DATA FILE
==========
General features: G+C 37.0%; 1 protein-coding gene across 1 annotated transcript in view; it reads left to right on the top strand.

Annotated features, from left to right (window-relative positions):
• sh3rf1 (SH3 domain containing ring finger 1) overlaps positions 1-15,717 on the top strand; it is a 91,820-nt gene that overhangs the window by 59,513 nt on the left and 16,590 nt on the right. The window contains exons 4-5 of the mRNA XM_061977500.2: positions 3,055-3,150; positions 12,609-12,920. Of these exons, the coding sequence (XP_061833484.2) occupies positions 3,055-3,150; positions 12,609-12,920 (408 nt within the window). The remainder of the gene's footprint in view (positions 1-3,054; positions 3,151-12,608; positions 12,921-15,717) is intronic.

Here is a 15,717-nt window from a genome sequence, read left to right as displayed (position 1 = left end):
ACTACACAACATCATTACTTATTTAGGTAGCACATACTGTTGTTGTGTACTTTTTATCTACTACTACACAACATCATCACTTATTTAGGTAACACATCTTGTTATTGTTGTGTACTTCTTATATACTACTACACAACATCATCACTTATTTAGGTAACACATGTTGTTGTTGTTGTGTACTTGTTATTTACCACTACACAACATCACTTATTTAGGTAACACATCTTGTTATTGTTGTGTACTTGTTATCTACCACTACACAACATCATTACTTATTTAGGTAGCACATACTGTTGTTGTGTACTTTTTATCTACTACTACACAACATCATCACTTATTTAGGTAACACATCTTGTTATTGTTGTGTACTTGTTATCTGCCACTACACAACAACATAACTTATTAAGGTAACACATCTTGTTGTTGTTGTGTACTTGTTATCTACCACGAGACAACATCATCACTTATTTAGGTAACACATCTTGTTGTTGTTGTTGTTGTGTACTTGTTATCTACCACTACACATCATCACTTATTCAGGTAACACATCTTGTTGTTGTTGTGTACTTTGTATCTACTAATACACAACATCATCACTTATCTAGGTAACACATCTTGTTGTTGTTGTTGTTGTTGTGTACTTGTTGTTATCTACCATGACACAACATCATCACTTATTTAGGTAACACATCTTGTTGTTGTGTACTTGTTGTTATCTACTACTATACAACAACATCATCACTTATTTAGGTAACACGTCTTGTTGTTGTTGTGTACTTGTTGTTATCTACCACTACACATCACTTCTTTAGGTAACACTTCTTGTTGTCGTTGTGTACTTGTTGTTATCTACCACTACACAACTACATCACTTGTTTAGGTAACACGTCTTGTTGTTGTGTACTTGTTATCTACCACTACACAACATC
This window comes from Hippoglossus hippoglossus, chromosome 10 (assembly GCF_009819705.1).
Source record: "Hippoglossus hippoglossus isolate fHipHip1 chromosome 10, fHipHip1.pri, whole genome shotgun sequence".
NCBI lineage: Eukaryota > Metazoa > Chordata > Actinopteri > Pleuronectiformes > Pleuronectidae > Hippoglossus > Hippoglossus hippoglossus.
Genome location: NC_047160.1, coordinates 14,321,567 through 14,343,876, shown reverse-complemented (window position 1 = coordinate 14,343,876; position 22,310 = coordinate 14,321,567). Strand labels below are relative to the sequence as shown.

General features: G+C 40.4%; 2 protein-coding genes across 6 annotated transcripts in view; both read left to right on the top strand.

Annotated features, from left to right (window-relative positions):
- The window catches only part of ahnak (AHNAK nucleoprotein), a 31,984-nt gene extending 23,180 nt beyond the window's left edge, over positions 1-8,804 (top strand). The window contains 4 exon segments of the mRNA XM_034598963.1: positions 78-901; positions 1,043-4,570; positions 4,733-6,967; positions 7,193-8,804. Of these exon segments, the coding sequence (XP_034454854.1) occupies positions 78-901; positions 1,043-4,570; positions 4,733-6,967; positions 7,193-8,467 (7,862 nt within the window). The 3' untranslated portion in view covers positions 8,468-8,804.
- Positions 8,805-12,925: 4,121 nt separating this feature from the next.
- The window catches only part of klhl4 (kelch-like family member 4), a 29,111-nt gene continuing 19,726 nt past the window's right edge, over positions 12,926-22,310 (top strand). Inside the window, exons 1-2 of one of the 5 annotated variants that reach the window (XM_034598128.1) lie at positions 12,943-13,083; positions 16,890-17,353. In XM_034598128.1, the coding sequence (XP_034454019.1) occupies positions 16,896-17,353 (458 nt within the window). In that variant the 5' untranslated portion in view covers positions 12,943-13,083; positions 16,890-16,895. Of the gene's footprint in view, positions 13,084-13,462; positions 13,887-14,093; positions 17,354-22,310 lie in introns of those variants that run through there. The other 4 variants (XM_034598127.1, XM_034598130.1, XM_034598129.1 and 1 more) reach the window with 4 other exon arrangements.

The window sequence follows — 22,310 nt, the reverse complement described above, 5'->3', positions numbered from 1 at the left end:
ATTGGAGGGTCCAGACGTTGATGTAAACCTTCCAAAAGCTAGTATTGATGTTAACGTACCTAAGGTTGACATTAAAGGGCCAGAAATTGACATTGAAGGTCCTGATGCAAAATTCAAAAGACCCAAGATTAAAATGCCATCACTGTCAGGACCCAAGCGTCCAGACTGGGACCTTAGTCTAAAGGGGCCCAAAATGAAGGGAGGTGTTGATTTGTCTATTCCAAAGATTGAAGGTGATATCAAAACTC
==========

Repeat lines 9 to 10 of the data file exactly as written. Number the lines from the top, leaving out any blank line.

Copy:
Genome location: NC_047160.1, coordinates 14,321,567 through 14,343,876, shown reverse-complemented (window position 1 = coordinate 14,343,876; position 22,310 = coordinate 14,321,567). Strand labels below are relative to the sequence as shown.

General features: G+C 40.4%; 2 protein-coding genes across 6 annotated transcripts in view; both read left to right on the top strand.